ST. GEORGE, Utah – The woman who says she was coerced into marital sex with her first cousin by a polygamous-sect leader testified Thursday that she was indoctrinated from childhood in absolute obedience to church leaders.
The testimony came in the trial of Warren Jeffs, prophet of the Fundamentalist Church of Jesus Christ of Latter Day Saints, who is charged with rape as an accomplice for his role in the consummated marriage of a 14-year-old to her adult relative in 2001.
In Utah’s 5th District Court, the woman, now 21, described how Jeffs had been her schoolteacher and religious leader, instilling the FLDS belief in “celestial marriages” as a key to salvation.
The Arizona Republic is identifying her only as Jane Doe because of the rape allegation.
Under questioning from Washington County prosecutor Craig Barlow, Doe said, “The prophet was God to us. He was God on Earth,” and church members were to obey his word “as though we were led by a hair.”
She said Jeffs taught that women must submit to their husbands and view them as patriarchs and priestly heads. “I was to obey him without question, as I would the prophet.”
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Taking a break?
The witness said she could not refuse sex or disobey in any other way or she would lose her family on Earth and be denied heaven in the afterlife.
Jeffs remained stone-faced in a dark suit, as he had through pretrial hearings.
Twelve jurors, including four alternates, were seated before testimony. Seven are men and five are women.
Judge James Shumate halted Thursday’s session before Doe was finished and before Jeffs’ attorneys could cross-examine the state’s key witness.
However, in opening statements, defense lawyer Tara Isaacson emphasized to jurors that the case is not about polygamy or the beliefs of FLDS church members. Rather, she said, the question is whether Jane Doe was raped at all, and whether Warren Jeffs was responsible for that victimization, if it occurred.
Although Jeffs and others urged the girl to marry, Isaacson said, “The evidence will not show that he ever counseled her to submit to rape.”
She said the husband, who was 19 at the time and has not been charged, will testify that Jane Doe was never forced to have sex and on some occasions invited it. She predicted that even Jane Doe will acknowledge “there was a point in their marriage where she sugared up,” being sweet to the husband.
Isaacson warned jurors that the prosecution would attempt to “engender hatred of Jeffs,” adding, “The religion is not on trial . . . but we have to give you context to understand how the whole story unfolds.”
She asked jurors to consider the motives of witnesses, pointing out that Jane Doe has sued Jeffs and the FLDS church. “She’s going to tell you a story, and she might cry,” the defense lawyer said, advising jurors to be swayed by facts rather than tears.
About a dozen members of the sect attended Thursday’s court session but made no comments. Trial security remained high-profile, with seven sheriff’s deputies in the courtroom, one of them seated between prosecution and defense tables facing the audience.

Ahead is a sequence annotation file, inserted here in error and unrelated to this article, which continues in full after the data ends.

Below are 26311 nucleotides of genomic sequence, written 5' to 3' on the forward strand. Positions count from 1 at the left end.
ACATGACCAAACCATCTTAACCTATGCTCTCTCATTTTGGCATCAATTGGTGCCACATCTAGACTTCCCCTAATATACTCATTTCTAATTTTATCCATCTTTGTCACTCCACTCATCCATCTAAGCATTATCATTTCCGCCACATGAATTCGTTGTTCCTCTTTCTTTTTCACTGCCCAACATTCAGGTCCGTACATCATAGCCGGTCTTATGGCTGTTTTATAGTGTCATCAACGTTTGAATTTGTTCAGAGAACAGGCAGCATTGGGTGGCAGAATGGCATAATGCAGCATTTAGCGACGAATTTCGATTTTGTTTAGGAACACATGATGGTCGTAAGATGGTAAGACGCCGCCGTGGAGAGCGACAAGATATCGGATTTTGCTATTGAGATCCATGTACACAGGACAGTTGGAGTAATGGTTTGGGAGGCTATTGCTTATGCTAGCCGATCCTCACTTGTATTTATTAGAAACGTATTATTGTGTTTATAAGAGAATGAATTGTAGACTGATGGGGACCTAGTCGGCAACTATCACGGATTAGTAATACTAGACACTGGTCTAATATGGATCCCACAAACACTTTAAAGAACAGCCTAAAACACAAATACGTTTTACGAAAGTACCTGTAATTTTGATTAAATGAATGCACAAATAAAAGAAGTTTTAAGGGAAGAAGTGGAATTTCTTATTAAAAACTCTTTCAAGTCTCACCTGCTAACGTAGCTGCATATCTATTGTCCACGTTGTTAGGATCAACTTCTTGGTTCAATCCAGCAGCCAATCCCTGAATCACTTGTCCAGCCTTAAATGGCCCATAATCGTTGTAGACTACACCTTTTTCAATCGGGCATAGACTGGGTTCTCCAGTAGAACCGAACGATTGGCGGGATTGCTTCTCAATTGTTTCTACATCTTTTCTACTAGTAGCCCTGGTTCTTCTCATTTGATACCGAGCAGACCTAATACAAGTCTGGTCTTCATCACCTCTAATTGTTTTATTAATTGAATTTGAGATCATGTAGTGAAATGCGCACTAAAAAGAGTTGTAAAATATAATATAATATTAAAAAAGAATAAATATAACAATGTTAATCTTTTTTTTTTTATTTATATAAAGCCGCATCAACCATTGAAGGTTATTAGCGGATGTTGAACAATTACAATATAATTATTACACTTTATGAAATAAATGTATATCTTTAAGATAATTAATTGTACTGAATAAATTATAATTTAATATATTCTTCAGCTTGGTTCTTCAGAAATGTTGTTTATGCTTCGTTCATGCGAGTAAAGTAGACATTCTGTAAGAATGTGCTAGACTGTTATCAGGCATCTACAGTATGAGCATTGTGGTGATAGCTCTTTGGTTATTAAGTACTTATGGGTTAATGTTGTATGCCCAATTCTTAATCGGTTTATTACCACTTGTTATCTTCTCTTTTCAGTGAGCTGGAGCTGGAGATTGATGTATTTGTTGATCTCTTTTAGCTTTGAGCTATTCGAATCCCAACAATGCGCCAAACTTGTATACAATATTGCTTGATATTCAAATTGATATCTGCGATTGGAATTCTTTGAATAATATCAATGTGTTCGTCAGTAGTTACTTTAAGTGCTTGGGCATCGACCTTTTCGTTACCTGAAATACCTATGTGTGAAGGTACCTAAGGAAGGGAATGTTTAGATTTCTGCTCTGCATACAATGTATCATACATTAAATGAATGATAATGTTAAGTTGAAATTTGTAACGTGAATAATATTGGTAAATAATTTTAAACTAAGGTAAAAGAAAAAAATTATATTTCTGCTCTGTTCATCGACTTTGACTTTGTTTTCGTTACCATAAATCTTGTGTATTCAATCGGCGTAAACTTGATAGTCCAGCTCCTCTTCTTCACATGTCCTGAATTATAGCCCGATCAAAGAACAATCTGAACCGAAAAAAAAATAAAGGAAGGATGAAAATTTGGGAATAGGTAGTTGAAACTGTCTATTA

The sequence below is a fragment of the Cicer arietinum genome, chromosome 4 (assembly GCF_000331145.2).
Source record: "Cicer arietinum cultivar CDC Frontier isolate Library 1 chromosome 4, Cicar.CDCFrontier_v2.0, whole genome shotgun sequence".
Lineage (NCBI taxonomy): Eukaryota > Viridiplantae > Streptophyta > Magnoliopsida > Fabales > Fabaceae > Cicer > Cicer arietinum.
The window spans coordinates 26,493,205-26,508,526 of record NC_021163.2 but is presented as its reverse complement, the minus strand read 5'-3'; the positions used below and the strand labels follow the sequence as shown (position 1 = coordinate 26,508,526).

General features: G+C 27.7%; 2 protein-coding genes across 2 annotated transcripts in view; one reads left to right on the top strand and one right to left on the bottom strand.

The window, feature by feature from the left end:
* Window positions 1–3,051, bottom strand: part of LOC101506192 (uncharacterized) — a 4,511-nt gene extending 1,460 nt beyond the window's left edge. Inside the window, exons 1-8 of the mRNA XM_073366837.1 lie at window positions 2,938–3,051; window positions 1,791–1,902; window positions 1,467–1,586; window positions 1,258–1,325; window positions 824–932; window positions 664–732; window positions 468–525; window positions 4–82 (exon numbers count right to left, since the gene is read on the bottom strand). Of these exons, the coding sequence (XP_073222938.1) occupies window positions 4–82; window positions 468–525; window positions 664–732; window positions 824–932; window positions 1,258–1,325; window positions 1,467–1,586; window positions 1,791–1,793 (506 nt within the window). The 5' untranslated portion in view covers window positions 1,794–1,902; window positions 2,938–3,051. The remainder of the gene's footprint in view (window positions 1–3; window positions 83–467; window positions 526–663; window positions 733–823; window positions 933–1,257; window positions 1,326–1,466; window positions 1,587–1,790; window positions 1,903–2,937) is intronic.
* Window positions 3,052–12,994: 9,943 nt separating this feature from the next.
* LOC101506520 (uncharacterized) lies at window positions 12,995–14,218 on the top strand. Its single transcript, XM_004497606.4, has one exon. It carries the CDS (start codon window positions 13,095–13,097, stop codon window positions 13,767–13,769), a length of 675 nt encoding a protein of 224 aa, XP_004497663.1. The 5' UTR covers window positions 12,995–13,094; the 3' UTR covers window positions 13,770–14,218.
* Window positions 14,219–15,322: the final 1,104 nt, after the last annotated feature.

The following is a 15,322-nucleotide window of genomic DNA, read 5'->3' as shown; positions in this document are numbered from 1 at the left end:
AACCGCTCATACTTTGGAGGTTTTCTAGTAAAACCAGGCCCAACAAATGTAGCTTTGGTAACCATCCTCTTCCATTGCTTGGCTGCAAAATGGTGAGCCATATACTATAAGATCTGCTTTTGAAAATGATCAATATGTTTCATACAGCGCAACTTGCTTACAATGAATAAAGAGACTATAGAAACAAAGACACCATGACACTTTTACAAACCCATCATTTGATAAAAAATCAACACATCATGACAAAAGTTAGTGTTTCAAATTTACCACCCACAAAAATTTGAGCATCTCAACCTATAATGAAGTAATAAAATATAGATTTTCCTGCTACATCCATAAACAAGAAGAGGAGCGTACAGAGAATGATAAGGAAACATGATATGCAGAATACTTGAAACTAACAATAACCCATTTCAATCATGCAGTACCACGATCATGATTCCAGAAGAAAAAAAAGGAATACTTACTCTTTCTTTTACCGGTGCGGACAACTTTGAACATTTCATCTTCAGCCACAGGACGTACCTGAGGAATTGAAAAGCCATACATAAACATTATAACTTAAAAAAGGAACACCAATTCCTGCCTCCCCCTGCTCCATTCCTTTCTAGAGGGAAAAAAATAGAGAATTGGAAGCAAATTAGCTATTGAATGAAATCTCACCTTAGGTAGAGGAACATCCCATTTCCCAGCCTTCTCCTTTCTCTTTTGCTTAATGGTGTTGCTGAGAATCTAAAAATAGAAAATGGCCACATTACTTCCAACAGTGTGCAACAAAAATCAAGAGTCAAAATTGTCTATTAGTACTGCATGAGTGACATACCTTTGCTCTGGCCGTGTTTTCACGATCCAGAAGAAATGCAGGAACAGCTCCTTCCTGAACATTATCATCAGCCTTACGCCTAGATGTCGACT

The opening statements were preceded by wrangling over key legal issues, such as what constitutes “rape as an accomplice” and how jurors must define “consent.” Defense attorneys unsuccessfully sought an instruction to jurors that Jeffs could not be guilty if Jane Doe’s husband was unaware that the marital sex was non-consensual.
Attorneys also debated a sealed tape recording made by Jeffs last year, with the defense arguing that divulging the contents would violate religious freedom because the declarations were sacred. Shumate ordered that the tape remain sealed.
Prosecutor Brock Belnap’s opening statement laid out a foundation for the charge that Jeffs used his position with the FLDS to pressure Doe into the marriage.
He stressed Jeffs’ authoritarian role and church dogma that says a woman must obey her spouse.
Belnap displayed a picture on a screen of the girl in her wedding dress, looking even younger than 14, then described how she resisted consummating the marriage.
She begged Jeffs not to force her into having sex, Belnap said.
“She will testify that Mr. Jeffs told her to repent and go back and give herself in mind, body and soul,” the prosecutor said. “And she did.”
As the girl submitted for the first time, Belnap added, “She cried and said, ‘Please, don’t. I don’t understand what you’re doing.’ ”
Isaacson said testimony will prove that Jeffs instructed women that they need not obey an unrighteous spouse and that his teachings include this declaration: “A man should only have marital relations with his wife if she invites it. . . . There is no force in the marriage of celestial marriage.”
The trial, with nearly 100 names on the list of prospective witnesses, is expected to continue into next week, with Jane Doe resuming testimony this morning.
Her family members are split on the list, with her mother and some siblings testifying for the defense and her father and other siblings testifying for the prosecution.